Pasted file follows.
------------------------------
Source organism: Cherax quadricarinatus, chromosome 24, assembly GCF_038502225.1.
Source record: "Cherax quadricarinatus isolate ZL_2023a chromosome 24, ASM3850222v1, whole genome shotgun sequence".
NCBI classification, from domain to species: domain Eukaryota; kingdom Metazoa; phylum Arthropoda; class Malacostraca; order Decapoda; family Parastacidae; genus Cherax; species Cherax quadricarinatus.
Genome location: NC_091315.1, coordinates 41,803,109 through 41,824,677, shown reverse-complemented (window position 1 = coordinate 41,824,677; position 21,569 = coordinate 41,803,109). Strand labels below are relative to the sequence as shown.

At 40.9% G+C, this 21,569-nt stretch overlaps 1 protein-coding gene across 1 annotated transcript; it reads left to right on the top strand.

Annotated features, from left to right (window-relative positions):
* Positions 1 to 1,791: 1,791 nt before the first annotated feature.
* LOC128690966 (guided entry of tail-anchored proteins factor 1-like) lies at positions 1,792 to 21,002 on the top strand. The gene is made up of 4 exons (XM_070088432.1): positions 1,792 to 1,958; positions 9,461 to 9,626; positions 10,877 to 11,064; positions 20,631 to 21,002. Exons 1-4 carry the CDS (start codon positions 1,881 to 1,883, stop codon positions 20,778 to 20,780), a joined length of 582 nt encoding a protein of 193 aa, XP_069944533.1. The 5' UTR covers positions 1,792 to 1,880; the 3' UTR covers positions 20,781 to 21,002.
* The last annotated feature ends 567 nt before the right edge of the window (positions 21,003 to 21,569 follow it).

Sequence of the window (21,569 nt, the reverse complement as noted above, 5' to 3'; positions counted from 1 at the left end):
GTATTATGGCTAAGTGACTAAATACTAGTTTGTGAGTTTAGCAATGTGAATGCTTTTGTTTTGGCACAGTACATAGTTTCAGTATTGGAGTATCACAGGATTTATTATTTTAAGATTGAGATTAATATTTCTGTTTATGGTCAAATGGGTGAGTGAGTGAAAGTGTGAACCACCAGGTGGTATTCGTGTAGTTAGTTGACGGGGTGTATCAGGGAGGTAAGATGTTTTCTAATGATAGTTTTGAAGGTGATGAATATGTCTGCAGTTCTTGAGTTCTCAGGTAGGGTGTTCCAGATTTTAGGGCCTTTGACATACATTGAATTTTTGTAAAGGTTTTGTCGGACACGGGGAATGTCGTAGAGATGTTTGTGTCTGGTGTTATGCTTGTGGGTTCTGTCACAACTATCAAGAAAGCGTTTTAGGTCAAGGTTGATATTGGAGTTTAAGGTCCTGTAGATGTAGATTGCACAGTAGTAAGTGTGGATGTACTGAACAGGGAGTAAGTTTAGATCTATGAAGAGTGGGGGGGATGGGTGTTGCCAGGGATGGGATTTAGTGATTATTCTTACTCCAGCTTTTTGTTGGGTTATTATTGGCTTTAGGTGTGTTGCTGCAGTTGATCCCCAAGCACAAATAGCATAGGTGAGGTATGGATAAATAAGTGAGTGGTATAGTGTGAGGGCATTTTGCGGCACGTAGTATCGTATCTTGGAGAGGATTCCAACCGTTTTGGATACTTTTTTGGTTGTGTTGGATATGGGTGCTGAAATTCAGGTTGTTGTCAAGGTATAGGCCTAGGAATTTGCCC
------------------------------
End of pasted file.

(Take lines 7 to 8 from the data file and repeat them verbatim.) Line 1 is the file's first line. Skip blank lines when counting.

* Positions 1 to 1,791: 1,791 nt before the first annotated feature.
* LOC128690966 (guided entry of tail-anchored proteins factor 1-like) lies at positions 1,792 to 21,002 on the top strand. The gene is made up of 4 exons (XM_070088432.1): positions 1,792 to 1,958; positions 9,461 to 9,626; positions 10,877 to 11,064; positions 20,631 to 21,002. Exons 1-4 carry the CDS (start codon positions 1,881 to 1,883, stop codon positions 20,778 to 20,780), a joined length of 582 nt encoding a protein of 193 aa, XP_069944533.1. The 5' UTR covers positions 1,792 to 1,880; the 3' UTR covers positions 20,781 to 21,002.